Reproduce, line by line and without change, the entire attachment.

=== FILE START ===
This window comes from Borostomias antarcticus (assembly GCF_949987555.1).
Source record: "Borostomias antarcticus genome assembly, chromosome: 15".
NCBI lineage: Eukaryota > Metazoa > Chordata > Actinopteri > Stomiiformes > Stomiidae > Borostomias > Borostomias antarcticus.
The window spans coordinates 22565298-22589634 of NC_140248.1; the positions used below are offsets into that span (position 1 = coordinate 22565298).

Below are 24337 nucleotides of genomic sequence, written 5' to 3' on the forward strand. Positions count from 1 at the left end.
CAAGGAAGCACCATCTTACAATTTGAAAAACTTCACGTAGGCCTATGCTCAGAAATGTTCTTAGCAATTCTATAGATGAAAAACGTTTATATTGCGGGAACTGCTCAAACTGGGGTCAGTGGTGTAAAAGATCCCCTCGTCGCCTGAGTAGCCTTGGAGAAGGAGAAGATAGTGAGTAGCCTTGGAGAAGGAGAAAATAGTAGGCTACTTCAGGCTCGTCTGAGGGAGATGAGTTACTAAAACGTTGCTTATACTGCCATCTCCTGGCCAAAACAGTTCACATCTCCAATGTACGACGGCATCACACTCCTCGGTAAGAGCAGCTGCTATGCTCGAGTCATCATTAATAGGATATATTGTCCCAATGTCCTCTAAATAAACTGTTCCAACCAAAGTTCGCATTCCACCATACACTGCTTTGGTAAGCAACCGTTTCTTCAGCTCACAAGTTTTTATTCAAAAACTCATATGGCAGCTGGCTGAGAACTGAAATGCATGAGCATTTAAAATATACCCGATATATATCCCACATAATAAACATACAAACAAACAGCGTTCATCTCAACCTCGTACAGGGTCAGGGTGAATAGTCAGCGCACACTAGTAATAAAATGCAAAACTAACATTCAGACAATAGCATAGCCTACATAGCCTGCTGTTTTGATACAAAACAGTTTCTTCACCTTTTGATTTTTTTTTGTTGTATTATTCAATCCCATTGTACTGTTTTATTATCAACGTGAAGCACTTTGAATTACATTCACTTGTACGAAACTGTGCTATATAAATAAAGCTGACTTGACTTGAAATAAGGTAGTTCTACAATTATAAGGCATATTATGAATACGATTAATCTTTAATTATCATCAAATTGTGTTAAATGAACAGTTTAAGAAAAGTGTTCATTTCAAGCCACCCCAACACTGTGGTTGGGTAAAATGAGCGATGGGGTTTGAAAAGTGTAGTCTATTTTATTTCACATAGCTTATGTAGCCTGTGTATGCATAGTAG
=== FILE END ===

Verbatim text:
This window comes from Borostomias antarcticus (assembly GCF_949987555.1).
Source record: "Borostomias antarcticus genome assembly, chromosome: 15".
NCBI lineage: Eukaryota > Metazoa > Chordata > Actinopteri > Stomiiformes > Stomiidae > Borostomias > Borostomias antarcticus.
The window spans coordinates 22565298-22589634 of NC_140248.1; the positions used below are offsets into that span (position 1 = coordinate 22565298).

Below are 24337 nucleotides of genomic sequence, written 5' to 3' on the forward strand. Positions count from 1 at the left end.
CAAGGAAGCACCATCTTACAATTTGAAAAACTTCACGTAGGCCTATGCTCAGAAATGTTCTTAGCAATTCTATAGATGAAAAACGTTTATATTGCGGGAACTGCTCAAACTGGGGTCAGTGGTGTAAAAGATCCCCTCGTCGCCTGAGTAGCCTTGGAGAAGGAGAAGATAGTGAGTAGCCTTGGAGAAGGAGAAAATAGTAGGCTACTTCAGGCTCGTCTGAGGGAGATGAGTTACTAAAACGTTGCTTATACTGCCATCTCCTGGCCAAAACAGTTCACATCTCCAATGTACGACGGCATCACACTCCTCGGTAAGAGCAGCTGCTATGCTCGAGTCATCATTAATAGGATATATTGTCCCAATGTCCTCTAAATAAACTGTTCCAACCAAAGTTCGCATTCCACCATACACTGCTTTGGTAAGCAACCGTTTCTTCAGCTCACAAGTTTTTATTCAAAAACTCATATGGCAGCTGGCTGAGAACTGAAATGCATGAGCATTTAAAATATACCCGATATATATCCCACATAATAAACATACAAACAAACAGCGTTCATCTCAACCTCGTACAGGGTCAGGGTGAATAGTCAGCGCACACTAGTAATAAAATGCAAAACTAACATTCAGACAATAGCATAGCCTACATAGCCTGCTGTTTTGATACAAAACAGTTTCTTCACCTTTTGATTTTTTTTTGTTGTATTATTCAATCCCATTGTACTGTTTTATTATCAACGTGAAGCACTTTGAATTACATTCACTTGTACGAAACTGTGCTATATAAATAAAGCTGACTTGACTTGAAATAAGGTAGTTCTACAATTATAAGGCATATTATGAATACGATTAATCTTTAATTATCATCAAATTGTGTTAAATGAACAGTTTAAGAAAAGTGTTCATTTCAAGCCACCCCAACACTGTGGTTGGGTAAAATGAGCGATGGGGTTTGAAAAGTGTAGTCTATTTTATTTCACATAGCTTATGTAGCCTGTGTATGCATAGTAG